United Airlines has opted to settle rather than risk litigating flight attendants’ allegations of unlawful payroll procedures. See Takagi v. United Airlines, Inc., No. 11-09191 (C.D. Cal. filed Nov. 4, 2011). Under the terms of the settlement, which must receive judicial approval, over 4,000 flight attendants will be eligible for payments from a $925,000 settlement fund. The preliminary approval papers are available here.
The plaintiffs alleged that United violated two distinct California Labor Code statutes, the first concerning the timeliness of payments (Cal. Lab. Code § 204) and the second governing the information that must appear on employees’ pay stubs (Cal. Lab. Code § 226). The parties’ settlement, which resulted from an August 2012 mediation, provides for attorneys’ fees amounting to a standard one-third of the total common fund negotiated by plaintiffs’ counsel.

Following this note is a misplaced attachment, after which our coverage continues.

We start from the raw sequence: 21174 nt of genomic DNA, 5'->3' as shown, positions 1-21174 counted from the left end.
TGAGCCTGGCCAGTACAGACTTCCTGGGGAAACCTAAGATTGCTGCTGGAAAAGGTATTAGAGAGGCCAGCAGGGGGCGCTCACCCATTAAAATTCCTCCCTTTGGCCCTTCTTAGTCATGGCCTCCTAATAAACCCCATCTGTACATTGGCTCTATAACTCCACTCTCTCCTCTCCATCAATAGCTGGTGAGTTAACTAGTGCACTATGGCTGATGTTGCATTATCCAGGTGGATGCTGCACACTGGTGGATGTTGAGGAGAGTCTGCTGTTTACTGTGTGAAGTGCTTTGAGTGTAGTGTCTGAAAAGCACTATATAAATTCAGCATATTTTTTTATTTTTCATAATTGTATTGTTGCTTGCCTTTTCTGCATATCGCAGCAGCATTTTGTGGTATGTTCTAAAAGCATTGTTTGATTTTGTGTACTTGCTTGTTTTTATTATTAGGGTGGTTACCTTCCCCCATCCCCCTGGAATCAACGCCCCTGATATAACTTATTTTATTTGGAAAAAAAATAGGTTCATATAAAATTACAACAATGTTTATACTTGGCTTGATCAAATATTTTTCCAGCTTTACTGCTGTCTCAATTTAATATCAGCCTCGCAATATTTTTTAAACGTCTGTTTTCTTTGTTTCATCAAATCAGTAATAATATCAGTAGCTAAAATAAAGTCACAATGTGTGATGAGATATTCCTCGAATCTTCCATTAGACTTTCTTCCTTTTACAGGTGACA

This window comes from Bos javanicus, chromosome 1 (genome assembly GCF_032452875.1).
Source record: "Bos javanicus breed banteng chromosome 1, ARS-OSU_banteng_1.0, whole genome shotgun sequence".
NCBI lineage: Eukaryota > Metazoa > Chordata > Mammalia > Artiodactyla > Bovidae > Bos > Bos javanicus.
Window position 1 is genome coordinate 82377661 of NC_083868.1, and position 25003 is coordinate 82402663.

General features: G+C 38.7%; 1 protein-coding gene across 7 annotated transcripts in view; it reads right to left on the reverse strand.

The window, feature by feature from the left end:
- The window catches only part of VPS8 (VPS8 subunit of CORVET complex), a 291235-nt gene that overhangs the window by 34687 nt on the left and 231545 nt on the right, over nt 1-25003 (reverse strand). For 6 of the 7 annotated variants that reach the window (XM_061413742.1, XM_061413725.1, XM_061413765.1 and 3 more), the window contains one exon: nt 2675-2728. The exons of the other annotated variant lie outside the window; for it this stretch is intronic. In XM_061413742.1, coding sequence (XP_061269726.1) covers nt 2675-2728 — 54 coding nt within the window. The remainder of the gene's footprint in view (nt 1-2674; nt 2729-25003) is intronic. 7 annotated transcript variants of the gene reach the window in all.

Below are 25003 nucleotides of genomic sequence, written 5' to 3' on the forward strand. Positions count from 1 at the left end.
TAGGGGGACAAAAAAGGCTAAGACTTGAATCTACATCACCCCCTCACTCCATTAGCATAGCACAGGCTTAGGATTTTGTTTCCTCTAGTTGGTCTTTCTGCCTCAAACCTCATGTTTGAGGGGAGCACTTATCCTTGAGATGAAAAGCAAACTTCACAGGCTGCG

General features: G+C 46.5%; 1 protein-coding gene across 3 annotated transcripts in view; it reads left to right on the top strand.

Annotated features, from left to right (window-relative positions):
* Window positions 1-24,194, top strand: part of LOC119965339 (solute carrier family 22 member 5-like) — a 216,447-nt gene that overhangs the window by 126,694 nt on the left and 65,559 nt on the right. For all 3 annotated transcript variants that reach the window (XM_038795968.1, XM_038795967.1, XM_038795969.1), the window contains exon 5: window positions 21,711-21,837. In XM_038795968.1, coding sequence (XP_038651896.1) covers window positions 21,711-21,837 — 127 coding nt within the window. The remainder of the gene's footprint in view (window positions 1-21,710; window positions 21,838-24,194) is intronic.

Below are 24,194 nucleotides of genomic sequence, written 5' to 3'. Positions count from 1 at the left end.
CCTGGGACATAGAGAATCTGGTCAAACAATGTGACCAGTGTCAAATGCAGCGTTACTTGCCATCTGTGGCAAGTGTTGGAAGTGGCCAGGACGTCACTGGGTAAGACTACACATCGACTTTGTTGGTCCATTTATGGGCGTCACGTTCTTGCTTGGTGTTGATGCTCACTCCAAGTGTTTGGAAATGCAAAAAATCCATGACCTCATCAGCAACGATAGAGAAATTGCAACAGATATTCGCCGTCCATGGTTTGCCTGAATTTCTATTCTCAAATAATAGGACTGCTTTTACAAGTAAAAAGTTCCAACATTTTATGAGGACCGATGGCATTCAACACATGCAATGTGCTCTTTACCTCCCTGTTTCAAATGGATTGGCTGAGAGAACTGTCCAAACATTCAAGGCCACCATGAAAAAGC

Though modest, the Takagi settlement gives the plaintiffs’ bar reason to be optimistic. The California wage statement statute, Cal. Lab. Code § 226, was amended effective January 1, 2013, so as to resolve an ambiguity that had precluded the certification of some wage statement cases. As such, United’s willingness to settle is an early indication that the amended statute is functioning as intended, as United would have faced exposure considerably greater than the settlement amount had the plaintiffs successfully moved for class certification. Additionally, despite having been removed to federal court under the Class Action Fairness Act (CAFA), the case nonetheless endured and yielded a settlement, despite the widespread view that both certification and settlement are more difficult in federal court.